How Glacier’s stonefly can help fight climate change.
By Jennifer Bogo
The polar bear may be the biggest, most charismatic animal threatened by global warming, but odds are it won’t be the first species the federal government recognizes for that reason. That honor could go to an unassuming insect: a stonefly, located in the remote alpine streams of Montana’s Glacier National Park.
The meltwater lednian stonefly, or mist forestfly, thrives in alpine springs and other freezing-cold waters formed by melting glaciers and permanent snowpack. The species earned its scientific name, Lednia tumana, for the ice (Russian “led”) and mist (Russian “tuman”) surrounding the Many Glacier area, where adult specimens were first collected in the early 1950s. Their larvae—red-brown, gill-less bodies less than an inch long—spend the winter clinging to the underside of rocks in streams that are typically below 0 degrees Celsius and covered by 12 or more feet of snow.
Like most insects, the mist forestfly lacks glamour, and thus attention and funding. As a result, not much else is known about it. Lednia tumana have been reported in just two streams in Glacier and in one across the Canadian border in Alberta’s Waterton Lakes National Park. Its range may also extend south into Montana’s Bob Marshall Wilderness and as far north as Banff and Jasper National Parks in the Canadian Rockies.
What scientists can say with increasing confidence is that the insect’s habitat won’t remain ice-cold for very long, and it could eventually dry up. “Historically, the park had about 150 glaciers, and now we’re down to 25,” says Dan Fagre, who works for the U.S. Geological Survey inside Glacier National Park. What’s more, the rate of glacial ice loss today is three to four times that in the 1960s. Although previous computer modeling indicated the park’s glaciers would be gone by 2030, new data suggest they are on a trajectory to vanish in just 10 years. “Our snowfields are disappearing along with the glaciers,” Fagre says. “They’re all part of the same phenomenon.”
That phenomenon is, of course, global warming. Rates of precipitation in Glacier National Park haven’t changed significantly, but temperatures have, particularly in the winter, when glaciers and snowpack build insulation for the summer season. Like other temperate mountain areas, the park has warmed at two to three times the global average.
Alpine aquatic ecosystems rely on a particularly delicate balance of late-season snow and ice melt. “Many other species occur in these same types of streams that Lednia occurs in,” aquatic taxonomist Joe Giersch says—including a rare caddisfly and an even rarer crustacean that dwells primarily in the groundwater beneath the Earth’s surface. “It’s really a whole ecosystem we should be concerned about, rather than just one species.”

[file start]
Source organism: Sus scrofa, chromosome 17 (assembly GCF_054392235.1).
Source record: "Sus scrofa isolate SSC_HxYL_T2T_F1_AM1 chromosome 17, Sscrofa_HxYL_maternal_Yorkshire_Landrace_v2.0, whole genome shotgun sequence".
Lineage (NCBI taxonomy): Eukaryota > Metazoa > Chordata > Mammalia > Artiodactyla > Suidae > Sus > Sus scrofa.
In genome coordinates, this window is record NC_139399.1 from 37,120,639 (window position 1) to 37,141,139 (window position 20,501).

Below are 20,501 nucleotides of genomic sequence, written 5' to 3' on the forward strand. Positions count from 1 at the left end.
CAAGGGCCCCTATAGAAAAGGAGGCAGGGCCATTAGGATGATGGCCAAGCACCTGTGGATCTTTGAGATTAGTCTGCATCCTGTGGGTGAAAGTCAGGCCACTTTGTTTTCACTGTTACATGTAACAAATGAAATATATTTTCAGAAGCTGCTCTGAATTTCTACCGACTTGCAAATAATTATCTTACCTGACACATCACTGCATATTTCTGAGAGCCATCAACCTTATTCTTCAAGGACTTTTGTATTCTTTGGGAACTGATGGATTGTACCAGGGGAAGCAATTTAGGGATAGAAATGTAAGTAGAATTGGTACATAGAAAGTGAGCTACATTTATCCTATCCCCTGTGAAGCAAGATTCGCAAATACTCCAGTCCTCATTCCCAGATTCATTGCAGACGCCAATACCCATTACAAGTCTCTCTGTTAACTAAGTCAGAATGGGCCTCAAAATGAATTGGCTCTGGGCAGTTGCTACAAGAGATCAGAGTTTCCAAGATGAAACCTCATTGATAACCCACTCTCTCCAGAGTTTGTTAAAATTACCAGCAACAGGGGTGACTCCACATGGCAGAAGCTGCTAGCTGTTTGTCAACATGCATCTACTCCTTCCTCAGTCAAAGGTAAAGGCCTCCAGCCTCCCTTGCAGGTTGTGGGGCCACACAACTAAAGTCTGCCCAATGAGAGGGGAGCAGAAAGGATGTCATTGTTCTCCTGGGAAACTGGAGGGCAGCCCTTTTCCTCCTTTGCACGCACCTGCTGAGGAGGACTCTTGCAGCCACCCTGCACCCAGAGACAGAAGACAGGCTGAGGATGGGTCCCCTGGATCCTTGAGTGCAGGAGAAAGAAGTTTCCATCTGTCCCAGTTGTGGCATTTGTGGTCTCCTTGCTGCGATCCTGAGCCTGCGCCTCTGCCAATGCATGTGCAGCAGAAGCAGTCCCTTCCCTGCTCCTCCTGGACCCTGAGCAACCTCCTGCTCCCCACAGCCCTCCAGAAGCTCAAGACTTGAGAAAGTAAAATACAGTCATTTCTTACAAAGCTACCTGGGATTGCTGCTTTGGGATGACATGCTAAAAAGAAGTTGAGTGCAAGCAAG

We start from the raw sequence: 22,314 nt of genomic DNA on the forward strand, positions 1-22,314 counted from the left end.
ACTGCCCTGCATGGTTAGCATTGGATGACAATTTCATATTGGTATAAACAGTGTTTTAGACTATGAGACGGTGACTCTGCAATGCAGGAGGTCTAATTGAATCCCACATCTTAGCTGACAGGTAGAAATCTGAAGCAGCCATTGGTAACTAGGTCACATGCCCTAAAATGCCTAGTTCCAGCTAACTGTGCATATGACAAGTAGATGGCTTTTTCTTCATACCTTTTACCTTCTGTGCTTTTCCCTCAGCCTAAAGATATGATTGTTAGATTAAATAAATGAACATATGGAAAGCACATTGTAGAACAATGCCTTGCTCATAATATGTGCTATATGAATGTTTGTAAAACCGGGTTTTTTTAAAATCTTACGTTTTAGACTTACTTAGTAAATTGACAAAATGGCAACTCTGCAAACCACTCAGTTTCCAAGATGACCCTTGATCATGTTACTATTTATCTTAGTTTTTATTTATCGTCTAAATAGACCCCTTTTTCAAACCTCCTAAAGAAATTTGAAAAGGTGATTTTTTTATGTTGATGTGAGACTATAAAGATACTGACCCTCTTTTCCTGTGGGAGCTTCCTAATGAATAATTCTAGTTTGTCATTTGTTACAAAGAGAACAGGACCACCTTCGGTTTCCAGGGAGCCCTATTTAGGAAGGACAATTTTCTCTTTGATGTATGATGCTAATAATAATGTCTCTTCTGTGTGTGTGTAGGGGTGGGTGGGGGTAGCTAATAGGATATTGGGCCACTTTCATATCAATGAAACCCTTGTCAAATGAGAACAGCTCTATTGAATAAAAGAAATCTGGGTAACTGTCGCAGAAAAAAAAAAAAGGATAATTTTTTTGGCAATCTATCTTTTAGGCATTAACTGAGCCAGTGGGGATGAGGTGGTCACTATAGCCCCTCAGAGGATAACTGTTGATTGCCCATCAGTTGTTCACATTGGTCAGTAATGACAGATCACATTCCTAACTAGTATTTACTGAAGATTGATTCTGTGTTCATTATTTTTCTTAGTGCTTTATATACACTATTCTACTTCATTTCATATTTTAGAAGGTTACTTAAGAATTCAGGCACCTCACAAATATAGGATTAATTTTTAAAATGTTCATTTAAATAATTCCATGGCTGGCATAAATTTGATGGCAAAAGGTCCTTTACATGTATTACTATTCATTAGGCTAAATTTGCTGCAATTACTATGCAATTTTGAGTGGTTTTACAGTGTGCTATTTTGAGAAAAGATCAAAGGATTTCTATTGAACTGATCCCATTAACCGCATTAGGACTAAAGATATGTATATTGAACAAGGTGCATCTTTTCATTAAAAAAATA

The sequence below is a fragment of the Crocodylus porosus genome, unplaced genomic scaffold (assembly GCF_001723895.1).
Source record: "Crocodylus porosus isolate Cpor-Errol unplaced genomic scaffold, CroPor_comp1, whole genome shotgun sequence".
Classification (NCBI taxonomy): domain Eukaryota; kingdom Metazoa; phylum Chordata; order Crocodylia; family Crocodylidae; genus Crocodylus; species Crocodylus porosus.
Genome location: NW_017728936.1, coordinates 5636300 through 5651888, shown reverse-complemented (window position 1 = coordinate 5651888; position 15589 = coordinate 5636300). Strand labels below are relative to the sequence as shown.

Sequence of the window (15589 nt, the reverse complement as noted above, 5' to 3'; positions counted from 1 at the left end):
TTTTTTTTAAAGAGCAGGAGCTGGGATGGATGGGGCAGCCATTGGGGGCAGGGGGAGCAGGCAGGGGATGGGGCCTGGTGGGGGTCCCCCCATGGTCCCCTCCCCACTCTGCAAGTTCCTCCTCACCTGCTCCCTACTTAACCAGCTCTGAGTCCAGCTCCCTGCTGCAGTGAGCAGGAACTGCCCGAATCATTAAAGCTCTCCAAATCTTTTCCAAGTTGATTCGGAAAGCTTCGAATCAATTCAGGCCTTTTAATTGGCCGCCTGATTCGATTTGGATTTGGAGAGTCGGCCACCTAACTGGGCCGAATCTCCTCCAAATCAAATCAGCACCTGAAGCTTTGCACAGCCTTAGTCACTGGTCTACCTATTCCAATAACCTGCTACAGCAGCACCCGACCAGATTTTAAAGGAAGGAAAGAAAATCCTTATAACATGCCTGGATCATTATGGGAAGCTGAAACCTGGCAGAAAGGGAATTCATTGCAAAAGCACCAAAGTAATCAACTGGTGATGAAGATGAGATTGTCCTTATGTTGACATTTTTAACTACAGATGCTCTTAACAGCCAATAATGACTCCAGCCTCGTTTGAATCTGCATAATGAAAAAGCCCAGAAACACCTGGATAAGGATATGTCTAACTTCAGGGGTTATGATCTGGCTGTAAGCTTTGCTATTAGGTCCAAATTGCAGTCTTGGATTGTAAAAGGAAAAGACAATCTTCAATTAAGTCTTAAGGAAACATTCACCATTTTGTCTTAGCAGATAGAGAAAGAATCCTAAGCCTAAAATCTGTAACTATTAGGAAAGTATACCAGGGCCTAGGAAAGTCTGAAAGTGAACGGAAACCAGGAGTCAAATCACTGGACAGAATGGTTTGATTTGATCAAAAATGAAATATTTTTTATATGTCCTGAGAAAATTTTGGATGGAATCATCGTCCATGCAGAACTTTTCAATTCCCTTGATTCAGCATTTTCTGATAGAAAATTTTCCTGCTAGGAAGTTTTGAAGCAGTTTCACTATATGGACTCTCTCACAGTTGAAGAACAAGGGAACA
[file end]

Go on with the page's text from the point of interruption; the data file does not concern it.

In August 2009, the U.S. Fish and Wildlife Service (FWS) listed Lednia tumana in a group of 29 species deserving of a full-status review under the Endangered Species Act. The stonefly passed the first hurdle for federal protection because of “climate-change-induced glacier loss,” according to the Federal Register. In late December, the group WildEarth Guardians sued the agency, hoping to force a decision on the species’ listing—a decision that is now nearly two years overdue.
Even if the agency declares Lednia tumana endangered, it won’t be enough to rescue the species. There’s already too much momentum in the climate system to prevent glacier loss, Fagre says. The glaciers could eventually re-form, as they have in the past—“it’s just not going to be in our lifetimes,” he says.
But adding the stonefly to the endangered species list might help tackle the bigger problem of global warming, because the Endangered Species Act isn’t necessarily designed to save just one species. “It’s an important tool in the toolbox for fighting climate change that we’ve had all along,” says Nicole Rosmarino, wildlife program director for WildEarth Guardians. The FWS would have to designate critical habitat that the species needs to survive and recover, she reasons. And while the park has no control over melting glaciers or reduced snowfall, to some extent, the federal government does. “The Fish and Wildlife Service would finally have to decide the extent to which it can use the Endangered Species Act to regulate greenhouse-gas emissions,” Rosmarino says.
Climate change is rippling across the landscape in other ways, too, causing insect outbreaks, more intense wildfires, and plant migrations. “Everything in the mountain ecosystem is being affected,” Fagre says. “It turns out that glaciers are simply the most visible manifestation of that.”
But other species still have time to recover, including animals like pikas, wolverines, bald eagles, and grizzly bears—all of which are tied to climate cycles through habitat and prey. And their collective fates may be linked to protecting something invisible to most park visitors: a humble stonefly.